VOICE OF THE WIND
Travel down any Texas highway, regardless of direction, season or time of day, and you’ll pass a windmill. The windmill is the workhorse of arid lands, independent but dependable, and ubiquitous as a fence post. Lubbock’s American Windmill Musuem (formerly the American Wind Power Center) celebrates the windmill and the history of wind power by offering visitors a look at over 150 wooden and metal windmills and wind turbines.
The museum is a windmill lover’s paradise, spanning the history of the American windmill from the early Halladays, with their collapsing wheels and draft horse counterweights, to a giant megawatt wind turbine. The American Windmill Musuem is the culmination of efforts by the late Billie Wolfe, a faculty member of Texas Tech’s College of Home Economics and self-appointed windmill researcher and CEO of Wind Engineering Corporation (and Lubbock native) Coy Harris. Among the twenty-eight acres of spinning wheels across the Center’s grounds, the beautifully restored wooden Axtell Standard is a particular standout. The slender blades of the twenty-two and a half-foot, hand-wrought wheel, once a routine sight across Texas farms of the early 1900s, capture light in lacey rotations and when in motion sounds like the voice of the wind.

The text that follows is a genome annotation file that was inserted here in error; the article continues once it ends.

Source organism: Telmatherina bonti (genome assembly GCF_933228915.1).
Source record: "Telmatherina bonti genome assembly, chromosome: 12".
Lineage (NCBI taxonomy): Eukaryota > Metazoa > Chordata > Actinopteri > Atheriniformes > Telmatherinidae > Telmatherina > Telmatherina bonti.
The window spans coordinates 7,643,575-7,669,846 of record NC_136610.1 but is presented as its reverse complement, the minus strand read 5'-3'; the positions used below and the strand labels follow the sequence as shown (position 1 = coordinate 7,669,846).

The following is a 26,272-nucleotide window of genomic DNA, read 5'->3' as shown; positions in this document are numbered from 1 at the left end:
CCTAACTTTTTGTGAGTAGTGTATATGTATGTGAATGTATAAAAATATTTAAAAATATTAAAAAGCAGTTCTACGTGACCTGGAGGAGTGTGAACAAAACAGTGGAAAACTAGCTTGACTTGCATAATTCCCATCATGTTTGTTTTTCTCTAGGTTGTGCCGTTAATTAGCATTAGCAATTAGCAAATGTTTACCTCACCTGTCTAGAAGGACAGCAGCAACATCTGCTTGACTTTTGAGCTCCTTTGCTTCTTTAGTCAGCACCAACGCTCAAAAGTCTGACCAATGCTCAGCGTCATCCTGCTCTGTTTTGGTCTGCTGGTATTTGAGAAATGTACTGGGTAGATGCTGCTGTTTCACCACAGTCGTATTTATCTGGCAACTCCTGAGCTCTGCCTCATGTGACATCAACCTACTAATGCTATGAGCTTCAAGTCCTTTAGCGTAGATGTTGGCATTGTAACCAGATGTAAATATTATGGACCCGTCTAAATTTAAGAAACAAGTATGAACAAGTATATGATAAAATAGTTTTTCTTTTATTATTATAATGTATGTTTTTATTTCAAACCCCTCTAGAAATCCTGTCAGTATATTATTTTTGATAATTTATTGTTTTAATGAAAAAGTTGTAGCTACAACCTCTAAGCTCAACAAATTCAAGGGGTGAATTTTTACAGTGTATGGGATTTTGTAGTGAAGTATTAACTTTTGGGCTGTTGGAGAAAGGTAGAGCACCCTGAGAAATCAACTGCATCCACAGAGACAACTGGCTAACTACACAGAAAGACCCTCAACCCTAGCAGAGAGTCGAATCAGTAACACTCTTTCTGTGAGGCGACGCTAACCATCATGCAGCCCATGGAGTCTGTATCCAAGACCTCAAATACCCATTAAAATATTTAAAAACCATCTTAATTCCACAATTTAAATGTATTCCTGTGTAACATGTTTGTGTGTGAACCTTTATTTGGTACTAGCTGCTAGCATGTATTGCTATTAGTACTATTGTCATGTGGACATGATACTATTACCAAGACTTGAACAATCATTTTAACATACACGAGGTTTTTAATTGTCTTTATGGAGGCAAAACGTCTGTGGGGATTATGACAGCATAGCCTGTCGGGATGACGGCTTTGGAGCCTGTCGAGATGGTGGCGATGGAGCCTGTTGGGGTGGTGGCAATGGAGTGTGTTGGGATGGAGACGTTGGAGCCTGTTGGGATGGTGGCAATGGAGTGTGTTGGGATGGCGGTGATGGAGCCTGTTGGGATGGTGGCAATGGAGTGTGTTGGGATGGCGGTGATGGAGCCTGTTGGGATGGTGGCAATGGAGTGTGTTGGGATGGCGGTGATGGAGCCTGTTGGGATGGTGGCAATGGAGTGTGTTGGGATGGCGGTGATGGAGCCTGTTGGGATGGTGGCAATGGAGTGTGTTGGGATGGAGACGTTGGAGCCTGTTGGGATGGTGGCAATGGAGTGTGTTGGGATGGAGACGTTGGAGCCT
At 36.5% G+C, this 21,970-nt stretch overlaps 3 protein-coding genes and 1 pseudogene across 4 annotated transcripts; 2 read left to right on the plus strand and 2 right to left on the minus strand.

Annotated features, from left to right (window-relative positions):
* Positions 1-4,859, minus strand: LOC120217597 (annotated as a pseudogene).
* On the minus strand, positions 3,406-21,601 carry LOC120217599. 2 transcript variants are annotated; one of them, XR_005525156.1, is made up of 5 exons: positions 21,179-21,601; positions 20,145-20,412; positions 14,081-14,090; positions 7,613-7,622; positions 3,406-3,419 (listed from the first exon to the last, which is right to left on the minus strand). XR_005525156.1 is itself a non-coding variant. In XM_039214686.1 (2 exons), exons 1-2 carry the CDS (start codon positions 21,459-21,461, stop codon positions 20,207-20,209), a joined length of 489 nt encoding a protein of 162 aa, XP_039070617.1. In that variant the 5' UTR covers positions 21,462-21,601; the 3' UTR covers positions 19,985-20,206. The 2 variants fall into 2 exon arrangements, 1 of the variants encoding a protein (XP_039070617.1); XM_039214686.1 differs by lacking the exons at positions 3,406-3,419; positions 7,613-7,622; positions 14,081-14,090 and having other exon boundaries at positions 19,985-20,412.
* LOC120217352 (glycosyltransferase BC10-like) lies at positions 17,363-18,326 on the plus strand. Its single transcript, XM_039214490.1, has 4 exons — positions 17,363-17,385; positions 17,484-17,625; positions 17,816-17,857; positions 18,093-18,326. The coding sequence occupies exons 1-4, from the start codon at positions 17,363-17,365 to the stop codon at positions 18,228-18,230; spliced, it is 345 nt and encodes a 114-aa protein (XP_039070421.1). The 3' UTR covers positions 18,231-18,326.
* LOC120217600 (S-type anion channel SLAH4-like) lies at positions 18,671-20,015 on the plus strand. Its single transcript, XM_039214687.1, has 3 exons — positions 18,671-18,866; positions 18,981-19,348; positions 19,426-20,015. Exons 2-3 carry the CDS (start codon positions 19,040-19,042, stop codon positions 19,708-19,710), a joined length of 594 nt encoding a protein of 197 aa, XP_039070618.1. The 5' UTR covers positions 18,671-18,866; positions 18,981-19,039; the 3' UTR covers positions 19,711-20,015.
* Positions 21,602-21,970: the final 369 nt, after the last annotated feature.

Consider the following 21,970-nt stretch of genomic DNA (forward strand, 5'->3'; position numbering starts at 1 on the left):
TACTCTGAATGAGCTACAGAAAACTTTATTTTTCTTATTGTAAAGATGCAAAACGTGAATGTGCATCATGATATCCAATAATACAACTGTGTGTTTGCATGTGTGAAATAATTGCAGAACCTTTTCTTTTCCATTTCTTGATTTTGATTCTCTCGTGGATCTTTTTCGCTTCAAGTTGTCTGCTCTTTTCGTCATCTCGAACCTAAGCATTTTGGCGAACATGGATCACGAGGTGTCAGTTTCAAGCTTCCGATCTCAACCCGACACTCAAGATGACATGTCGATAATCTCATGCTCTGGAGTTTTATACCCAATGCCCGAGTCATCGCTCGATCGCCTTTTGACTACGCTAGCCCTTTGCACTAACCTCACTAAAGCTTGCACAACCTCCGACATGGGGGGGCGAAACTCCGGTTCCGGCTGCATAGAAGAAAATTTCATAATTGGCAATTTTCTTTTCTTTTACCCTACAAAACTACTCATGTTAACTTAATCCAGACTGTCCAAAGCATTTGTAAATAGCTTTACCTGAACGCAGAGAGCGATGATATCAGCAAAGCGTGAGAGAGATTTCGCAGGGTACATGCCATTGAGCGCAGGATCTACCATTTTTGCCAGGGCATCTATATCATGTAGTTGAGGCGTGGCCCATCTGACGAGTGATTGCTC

In 2016 a 33,000-square foot building was added to the complex. The relationship between the railroads and windmills of the 1800’s is celebrated with a 6,600-square-foot model train layout where 3D printed windmills and custom built houses illustrate the interaction between the railroads and windmills.